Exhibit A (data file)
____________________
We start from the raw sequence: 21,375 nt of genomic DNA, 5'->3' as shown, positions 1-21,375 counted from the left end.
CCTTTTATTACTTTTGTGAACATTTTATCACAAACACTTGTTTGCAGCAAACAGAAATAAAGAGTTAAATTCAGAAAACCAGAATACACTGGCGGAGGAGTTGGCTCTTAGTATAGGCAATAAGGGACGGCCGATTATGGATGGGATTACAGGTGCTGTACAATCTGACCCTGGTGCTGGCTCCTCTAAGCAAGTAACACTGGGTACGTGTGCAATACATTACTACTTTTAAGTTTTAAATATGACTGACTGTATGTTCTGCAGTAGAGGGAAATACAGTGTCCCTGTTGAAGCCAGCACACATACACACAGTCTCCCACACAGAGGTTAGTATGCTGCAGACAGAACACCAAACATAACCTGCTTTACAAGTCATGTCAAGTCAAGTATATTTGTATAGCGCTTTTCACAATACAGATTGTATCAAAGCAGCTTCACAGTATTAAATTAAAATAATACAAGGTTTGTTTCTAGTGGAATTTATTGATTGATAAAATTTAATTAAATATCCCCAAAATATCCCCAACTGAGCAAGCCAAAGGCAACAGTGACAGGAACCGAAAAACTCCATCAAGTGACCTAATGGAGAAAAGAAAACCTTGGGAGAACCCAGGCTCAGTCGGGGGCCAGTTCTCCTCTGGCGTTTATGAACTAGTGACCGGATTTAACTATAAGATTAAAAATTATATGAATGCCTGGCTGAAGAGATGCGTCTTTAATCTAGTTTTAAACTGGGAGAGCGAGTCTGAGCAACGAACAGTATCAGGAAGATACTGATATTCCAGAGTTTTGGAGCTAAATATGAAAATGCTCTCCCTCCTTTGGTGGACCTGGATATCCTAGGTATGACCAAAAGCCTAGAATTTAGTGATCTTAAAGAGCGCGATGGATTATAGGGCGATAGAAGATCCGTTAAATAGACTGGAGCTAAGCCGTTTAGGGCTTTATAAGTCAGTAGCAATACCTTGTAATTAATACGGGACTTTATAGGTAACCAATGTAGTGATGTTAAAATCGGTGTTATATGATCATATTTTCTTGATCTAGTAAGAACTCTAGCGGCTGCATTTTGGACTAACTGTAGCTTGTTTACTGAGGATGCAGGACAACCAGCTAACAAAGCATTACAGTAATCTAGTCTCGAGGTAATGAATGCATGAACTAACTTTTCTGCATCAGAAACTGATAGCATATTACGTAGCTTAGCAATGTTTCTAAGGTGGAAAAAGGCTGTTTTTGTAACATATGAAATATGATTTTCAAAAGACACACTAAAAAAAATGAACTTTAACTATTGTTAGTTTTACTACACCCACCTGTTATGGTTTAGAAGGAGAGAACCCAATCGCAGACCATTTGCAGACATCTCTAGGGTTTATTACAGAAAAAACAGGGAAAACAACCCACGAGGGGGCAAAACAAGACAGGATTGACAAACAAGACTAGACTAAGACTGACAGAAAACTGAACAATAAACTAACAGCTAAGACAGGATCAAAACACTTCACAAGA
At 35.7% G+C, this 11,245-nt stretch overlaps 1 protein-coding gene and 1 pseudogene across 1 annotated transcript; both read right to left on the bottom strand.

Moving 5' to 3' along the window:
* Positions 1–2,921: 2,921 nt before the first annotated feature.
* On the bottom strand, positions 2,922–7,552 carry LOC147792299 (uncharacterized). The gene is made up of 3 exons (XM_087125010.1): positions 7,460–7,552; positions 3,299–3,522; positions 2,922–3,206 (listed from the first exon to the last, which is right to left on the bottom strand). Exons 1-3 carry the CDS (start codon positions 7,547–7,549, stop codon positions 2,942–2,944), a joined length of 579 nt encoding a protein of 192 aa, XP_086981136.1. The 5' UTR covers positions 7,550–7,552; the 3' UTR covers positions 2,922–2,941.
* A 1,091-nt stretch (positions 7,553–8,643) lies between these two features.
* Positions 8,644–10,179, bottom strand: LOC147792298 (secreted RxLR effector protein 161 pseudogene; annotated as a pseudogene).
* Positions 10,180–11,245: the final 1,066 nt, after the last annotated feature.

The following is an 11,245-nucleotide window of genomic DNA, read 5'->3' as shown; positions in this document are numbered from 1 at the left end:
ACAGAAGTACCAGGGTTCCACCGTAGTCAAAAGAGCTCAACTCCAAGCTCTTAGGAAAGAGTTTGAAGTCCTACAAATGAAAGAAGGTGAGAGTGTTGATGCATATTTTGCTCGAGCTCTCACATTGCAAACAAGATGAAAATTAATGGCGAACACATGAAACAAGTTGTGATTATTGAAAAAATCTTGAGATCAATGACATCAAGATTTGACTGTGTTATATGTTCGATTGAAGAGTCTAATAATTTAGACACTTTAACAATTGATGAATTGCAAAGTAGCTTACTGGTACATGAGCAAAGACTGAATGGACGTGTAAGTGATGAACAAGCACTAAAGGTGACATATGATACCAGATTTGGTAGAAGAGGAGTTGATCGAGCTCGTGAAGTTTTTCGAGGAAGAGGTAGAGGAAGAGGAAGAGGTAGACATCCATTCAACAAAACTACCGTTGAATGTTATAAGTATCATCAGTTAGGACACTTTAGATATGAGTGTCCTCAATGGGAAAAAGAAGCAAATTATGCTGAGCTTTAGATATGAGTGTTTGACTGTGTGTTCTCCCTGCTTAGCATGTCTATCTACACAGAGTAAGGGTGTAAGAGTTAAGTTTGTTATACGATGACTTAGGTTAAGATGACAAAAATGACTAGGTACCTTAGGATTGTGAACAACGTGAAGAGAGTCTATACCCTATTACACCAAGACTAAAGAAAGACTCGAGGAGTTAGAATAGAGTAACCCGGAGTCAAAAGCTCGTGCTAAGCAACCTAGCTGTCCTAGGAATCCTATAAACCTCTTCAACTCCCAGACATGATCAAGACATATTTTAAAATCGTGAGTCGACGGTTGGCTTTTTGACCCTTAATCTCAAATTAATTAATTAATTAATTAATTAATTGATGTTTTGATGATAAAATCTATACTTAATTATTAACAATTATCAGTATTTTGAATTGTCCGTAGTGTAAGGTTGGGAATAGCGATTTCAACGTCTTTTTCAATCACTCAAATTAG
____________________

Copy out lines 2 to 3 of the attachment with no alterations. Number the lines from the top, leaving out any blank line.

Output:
CCTTTTATTACTTTTGTGAACATTTTATCACAAACACTTGTTTGCAGCAAACAGAAATAAAGAGTTAAATTCAGAAAACCAGAATACACTGGCGGAGGAGTTGGCTCTTAGTATAGGCAATAAGGGACGGCCGATTATGGATGGGATTACAGGTGCTGTACAATCTGACCCTGGTGCTGGCTCCTCTAAGCAAGTAACACTGGGTACGTGTGCAATACATTACTACTTTTAAGTTTTAAATATGACTGACTGTATGTTCTGCAGTAGAGGGAAATACAGTGTCCCTGTTGAAGCCAGCACACATACACACAGTCTCCCACACAGAGGTTAGTATGCTGCAGACAGAACACCAAACATAACCTGCTTTACAAGTCATGTCAAGTCAAGTATATTTGTATAGCGCTTTTCACAATACAGATTGTATCAAAGCAGCTTCACAGTATTAAATTAAAATAATACAAGGTTTGTTTCTAGTGGAATTTATTGATTGATAAAATTTAATTAAATATCCCCAAAATATCCCCAACTGAGCAAGCCAAAGGCAACAGTGACAGGAACCGAAAAACTCCATCAAGTGACCTAATGGAGAAAAGAAAACCTTGGGAGAACCCAGGCTCAGTCGGGGGCCAGTTCTCCTCTGGCGTTTATGAACTAGTGACCGGATTTAACTATAAGATTAAAAATTATATGAATGCCTGGCTGAAGAGATGCGTCTTTAATCTAGTTTTAAACTGGGAGAGCGAGTCTGAGCAACGAACAGTATCAGGAAGATACTGATATTCCAGAGTTTTGGAGCTAAATATGAAAATGCTCTCCCTCCTTTGGTGGACCTGGATATCCTAGGTATGACCAAAAGCCTAGAATTTAGTGATCTTAAAGAGCGCGATGGATTATAGGGCGATAGAAGATCCGTTAAATAGACTGGAGCTAAGCCGTTTAGGGCTTTATAAGTCAGTAGCAATACCTTGTAATTAATACGGGACTTTATAGGTAACCAATGTAGTGATGTTAAAATCGGTGTTATATGATCATATTTTCTTGATCTAGTAAGAACTCTAGCGGCTGCATTTTGGACTAACTGTAGCTTGTTTACTGAGGATGCAGGACAACCAGCTAACAAAGCATTACAGTAATCTAGTCTCGAGGTAATGAATGCATGAACTAACTTTTCTGCATCAGAAACTGATAGCATATTACGTAGCTTAGCAATGTTTCTAAGGTGGAAAAAGGCTGTTTTTGTAACATATGAAATATGATTTTCAAAAGACACACTAAAAAAAATGAACTTTAACTATTGTTAGTTTTACTACACCCACCTGTTATGGTTTAGAAGGAGAGAACCCAATCGCAGACCATTTGCAGACATCTCTAGGGTTTATTACAGAAAAAACAGGGAAAACAACCCACGAGGGGGCAAAACAAGACAGGATTGACAAACAAGACTAGACTAAGACTGACAGAAAACTGAACAATAAACTAACAGCTAAGACAGGATCAAAACACTTCACAAGA
At 35.7% G+C, this 11,245-nt stretch overlaps 1 protein-coding gene and 1 pseudogene across 1 annotated transcript; both read right to left on the bottom strand.